His motionless face has the lividity of wax; his lips are violet and half open.
Syncope may be distinguished from apoplexy by the absence of stertorous breathing and lividity of the visible mucous membranes.
Insensibility, stertorous breathing, lividity of face and body, and death from asphyxia.
A great muddy cloud, like to the belly of a hydra, hung over ocean, and in places its lividity adhered to the waves.
A kind of lividity spread over the picture, bleaching it of all colour.
A hiccough commenced; coldness of the extremities and lividity of the face followed, and continued three days before death.
The lividity, yes; but one could think of that as simply the shadow of death.
early 15c., "of a bluish-leaden color," from Middle French livide and directly from Latin lividus "of a bluish color, black and blue," figuratively "envious, spiteful, malicious," from livere "be bluish," earlier *slivere, from PIE *sliwo-, suffixed form of root *(s)leie- "bluish" (cf. Old Church Slavonic and Russian sliva "plum;" Lithuanian slywas "plum;" Old Irish li, Welsh lliw "color, splendor," Old English sla "sloe"). The sense of "furiously angry" (1912) is from the notion of being livid with rage.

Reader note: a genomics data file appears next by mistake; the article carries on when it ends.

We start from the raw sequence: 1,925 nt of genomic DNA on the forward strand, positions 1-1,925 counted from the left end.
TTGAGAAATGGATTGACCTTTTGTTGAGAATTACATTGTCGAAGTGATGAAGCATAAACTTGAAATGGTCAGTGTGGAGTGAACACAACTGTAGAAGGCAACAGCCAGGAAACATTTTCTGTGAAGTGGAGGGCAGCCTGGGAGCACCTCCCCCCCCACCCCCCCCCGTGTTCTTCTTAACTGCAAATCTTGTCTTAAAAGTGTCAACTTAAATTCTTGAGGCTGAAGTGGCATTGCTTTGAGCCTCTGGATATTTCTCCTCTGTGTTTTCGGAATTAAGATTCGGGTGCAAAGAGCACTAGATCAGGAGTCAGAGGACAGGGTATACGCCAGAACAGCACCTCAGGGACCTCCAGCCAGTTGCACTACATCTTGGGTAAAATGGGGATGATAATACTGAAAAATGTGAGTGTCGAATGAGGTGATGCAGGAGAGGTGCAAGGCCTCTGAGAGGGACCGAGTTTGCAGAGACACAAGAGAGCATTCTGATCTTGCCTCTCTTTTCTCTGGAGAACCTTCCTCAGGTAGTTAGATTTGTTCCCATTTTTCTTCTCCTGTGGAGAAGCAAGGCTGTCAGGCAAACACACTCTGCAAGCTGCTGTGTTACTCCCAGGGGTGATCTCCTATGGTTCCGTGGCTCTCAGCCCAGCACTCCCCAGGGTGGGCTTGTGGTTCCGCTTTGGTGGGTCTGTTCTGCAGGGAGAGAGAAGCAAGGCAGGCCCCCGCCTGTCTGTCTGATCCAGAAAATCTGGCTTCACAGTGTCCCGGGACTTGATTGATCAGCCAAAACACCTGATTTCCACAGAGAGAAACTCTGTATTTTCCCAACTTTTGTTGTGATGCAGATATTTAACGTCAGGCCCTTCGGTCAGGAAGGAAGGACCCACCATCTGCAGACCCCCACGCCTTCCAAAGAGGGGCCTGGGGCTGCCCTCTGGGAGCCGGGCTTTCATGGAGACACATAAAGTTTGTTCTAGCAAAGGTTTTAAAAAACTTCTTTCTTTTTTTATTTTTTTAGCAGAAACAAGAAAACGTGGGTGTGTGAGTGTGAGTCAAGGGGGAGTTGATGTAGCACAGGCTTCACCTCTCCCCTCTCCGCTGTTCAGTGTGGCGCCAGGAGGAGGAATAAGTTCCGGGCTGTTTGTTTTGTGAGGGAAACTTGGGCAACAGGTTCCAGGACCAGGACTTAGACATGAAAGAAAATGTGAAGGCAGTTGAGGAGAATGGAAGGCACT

livid liv·id (lĭv'ĭd)
Having a black-and-blue or a leaden or ashy-gray color, as in discoloration from a contusion, congestion, or cyanosis.